This brings us to a problem at the heart of Punishment, the ramifications of which extend beyond the unified theory. Brooks concludes, in opposition to some sceptics, that a range of rehabilitative and restorative practices properly fall within the scope of a theory of punishment. This conclusion follows from how punishment is defined in the book’s Introduction. To simplify somewhat, ‘punishment’ encompasses any legal ‘response to crime’ (3) that ‘involve[s] a loss’ for offenders (5). It should be noted, however, that much contemporary theorising about criminal law proceeds on the basis that this definition is incorrect. Indeed, many would argue that Brooks has the relationship between crime and punishment the wrong way around: rather than identifying punishment as a response to crime, we should identify crimes as (inter alia) legal wrongs that are punishable. This is part of what is necessary to distinguish crimes from things like torts or breaches of contract. Compensation orders – a typical response to private law wrongs – are not punishments. Correspondingly, a theory of punishment, strictly speaking, is not a general theory of how the state should respond to rights violations. It is specifically a theory of what justifies the kind of stigmatic hard treatment, going beyond mere compensation, that the law typically reserves for criminal behaviour.

Of course, one can understand Brooks’ motivation for adopting a broad definition of punishment. He is seeking to locate his book within punishment discourse; yet an introductory text requires a definition wide enough to encompass a range of ideas within that discourse about how the state should respond to crime. This flexible approach allows Brooks to survey a wide range of issues simultaneously: for example, the justifying aims of punishment; its distribution; the forms that it should take; its possible good consequences; and its integration with the interests of victims and the community. Unfortunately, however, the same approach is not conducive to the precision and clarity of argumentation required for the defence of a new theory of punishment. Ultimately, a project of this scale will always require much more conceptual and normative groundwork than a critical overview of the field can provide.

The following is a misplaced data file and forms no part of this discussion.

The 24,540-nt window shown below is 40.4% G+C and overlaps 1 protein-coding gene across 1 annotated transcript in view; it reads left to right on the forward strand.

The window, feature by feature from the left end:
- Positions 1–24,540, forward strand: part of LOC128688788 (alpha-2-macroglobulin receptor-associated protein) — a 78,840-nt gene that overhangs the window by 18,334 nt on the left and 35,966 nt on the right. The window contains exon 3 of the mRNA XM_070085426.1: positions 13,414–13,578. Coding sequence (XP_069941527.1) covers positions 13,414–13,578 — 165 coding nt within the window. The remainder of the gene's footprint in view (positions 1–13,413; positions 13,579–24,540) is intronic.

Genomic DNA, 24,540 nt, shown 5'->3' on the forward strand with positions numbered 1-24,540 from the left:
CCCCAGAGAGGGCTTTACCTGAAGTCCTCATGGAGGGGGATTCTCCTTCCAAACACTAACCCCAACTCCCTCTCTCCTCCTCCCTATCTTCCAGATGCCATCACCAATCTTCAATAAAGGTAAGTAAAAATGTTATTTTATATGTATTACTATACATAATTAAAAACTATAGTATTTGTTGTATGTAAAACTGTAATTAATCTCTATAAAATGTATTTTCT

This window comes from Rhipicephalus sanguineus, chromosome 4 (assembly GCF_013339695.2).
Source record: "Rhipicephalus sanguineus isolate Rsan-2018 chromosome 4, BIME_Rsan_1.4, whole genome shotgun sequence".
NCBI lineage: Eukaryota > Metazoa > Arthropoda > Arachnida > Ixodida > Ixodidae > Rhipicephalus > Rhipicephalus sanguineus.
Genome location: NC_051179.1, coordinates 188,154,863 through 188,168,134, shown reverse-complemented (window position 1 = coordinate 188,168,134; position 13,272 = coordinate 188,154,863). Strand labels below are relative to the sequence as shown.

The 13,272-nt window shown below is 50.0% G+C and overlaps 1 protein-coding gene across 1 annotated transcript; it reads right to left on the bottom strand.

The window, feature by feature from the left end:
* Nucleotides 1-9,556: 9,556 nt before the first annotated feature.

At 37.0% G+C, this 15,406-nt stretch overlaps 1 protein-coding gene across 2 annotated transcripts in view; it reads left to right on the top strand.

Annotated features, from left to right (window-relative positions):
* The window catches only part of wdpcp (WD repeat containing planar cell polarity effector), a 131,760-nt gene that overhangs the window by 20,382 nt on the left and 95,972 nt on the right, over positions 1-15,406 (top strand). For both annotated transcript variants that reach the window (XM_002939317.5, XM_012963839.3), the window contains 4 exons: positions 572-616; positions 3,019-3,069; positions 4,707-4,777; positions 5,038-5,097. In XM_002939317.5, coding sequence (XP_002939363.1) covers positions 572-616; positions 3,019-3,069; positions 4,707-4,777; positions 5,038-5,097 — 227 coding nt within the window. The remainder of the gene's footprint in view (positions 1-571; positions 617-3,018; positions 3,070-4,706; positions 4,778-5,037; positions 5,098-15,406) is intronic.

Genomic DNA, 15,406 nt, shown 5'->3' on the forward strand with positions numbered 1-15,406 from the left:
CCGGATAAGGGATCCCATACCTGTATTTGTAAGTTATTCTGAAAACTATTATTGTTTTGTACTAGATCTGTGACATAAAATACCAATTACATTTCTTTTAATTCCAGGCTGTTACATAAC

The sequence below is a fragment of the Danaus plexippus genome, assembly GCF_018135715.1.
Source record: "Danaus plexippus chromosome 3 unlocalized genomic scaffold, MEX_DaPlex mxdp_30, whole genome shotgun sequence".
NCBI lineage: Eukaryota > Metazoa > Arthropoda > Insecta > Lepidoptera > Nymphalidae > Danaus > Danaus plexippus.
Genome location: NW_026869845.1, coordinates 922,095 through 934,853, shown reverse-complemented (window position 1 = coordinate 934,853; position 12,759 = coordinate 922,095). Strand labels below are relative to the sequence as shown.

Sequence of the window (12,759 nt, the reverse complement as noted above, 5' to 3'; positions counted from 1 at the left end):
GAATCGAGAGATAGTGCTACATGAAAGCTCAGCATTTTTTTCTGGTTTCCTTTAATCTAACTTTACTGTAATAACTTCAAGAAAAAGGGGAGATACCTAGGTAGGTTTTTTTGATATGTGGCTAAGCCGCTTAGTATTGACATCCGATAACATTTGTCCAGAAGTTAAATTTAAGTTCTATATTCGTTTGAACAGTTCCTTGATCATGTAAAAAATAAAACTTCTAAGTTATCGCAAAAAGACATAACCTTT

This is not to deny that the unified theory might provide an attractive framework for policy-making. Brooks is admirably concerned with the ethics of punishment as a practice. His humane vision of ‘punitive restoration’ would doubtless motivate improvements to many criminal justice systems if accepted and implemented. As a contribution to the philosophy of punishment, however, the unified theory does not (yet) convince. Still, all things considered, this may not be a particularly severe criticism of Punishment. We can await further development and defence of the unified theory; in the meantime, Brooks has provided us with a much-needed, accessible guide to the state of the existing field. As an exercise of this latter kind, Punishment undoubtedly succeeds.

Andrew Cornford, School of Law, University of Edinburgh